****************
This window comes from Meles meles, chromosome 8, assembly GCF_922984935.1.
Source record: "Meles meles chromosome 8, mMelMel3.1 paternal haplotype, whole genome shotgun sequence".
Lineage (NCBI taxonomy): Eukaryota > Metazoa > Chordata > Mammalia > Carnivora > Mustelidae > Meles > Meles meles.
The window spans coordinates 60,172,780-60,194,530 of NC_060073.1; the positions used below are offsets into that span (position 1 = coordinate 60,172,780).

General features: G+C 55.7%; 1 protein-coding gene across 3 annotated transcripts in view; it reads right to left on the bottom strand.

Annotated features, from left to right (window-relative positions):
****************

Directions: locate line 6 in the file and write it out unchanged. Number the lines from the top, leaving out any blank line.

Annotated features, from left to right (window-relative positions):